Corrected entry: When the priest is administering last rites to Mary, she is supposedly already dead. But just before he leans in to check her breathing, you can see her chest (and hands) rise and fall.
Corrected entry: Laetitia Knollys did not die by wearing Queen's poisoned dress as shown in the film but rather lived til her 90s and in 1578 married Robert Dudley himself.
Corrected entry: Further to the use of the non-contemporary passage from Mozart's Requiem, the use of 'Nimrod' from the 'Enigma Variations' by Sir Edward Elgar (1857-1934) is hardly of the time either- a shame especially as there is so much good music of that period still extant...
Corrected entry: Sir William Cecil was only 38 at Elizabeth's accession, hardly the old man portrayed. Actually created Lord Burghley in 1571 (the film must end in the mid-1560s, as at the end it states that Elizabeth reigned for another forty years; she died in 1603), he was never retired by Elizabeth, but remained her chief minister for the rest of his life. He died in 1598.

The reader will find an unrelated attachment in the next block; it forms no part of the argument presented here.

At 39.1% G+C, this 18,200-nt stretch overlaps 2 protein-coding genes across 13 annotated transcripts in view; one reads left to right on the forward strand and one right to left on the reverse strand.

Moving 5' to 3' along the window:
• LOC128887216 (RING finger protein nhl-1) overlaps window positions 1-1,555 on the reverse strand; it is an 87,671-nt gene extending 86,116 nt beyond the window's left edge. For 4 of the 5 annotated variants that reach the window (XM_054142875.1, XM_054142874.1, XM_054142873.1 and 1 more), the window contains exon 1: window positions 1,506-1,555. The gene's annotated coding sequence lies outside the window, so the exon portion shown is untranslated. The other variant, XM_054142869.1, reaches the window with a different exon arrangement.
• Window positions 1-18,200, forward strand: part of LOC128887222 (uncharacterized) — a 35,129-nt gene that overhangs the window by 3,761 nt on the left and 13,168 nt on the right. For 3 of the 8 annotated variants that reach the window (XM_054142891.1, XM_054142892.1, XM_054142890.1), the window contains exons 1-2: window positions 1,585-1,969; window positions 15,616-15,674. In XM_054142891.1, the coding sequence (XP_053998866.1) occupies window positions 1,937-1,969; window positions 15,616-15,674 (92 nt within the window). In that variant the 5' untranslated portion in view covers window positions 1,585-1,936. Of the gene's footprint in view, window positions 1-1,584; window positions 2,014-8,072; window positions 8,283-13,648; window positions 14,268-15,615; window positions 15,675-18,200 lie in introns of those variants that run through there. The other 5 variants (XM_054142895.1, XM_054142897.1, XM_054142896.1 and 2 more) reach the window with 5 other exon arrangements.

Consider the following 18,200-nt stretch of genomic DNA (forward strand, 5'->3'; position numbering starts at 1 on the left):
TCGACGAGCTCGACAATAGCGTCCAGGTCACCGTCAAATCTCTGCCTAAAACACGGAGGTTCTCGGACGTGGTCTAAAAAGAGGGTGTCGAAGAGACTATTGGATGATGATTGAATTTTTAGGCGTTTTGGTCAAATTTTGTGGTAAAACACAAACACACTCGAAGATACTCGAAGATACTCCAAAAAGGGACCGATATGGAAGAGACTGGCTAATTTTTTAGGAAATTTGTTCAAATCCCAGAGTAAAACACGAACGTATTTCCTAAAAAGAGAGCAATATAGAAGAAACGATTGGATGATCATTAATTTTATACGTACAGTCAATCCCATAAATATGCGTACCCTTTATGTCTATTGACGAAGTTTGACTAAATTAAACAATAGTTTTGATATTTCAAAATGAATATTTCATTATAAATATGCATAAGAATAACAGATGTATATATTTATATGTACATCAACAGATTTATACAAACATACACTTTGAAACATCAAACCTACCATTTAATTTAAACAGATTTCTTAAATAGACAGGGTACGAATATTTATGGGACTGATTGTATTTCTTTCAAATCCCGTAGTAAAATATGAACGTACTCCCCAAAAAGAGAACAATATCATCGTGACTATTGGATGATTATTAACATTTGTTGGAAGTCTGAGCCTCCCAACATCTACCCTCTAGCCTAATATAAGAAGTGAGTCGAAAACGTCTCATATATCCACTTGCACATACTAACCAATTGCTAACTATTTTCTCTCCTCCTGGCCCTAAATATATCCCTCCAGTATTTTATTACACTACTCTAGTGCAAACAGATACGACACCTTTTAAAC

Corrected entry: Another one of the blindingly obvious historical inaccuracies of this film - Elizabeth was perfectly well aware that Dudley was married. She only distanced herself when his wife died in possibly suspect circumstances and rumours that she died so Dudley could marry Elizabeth emerged.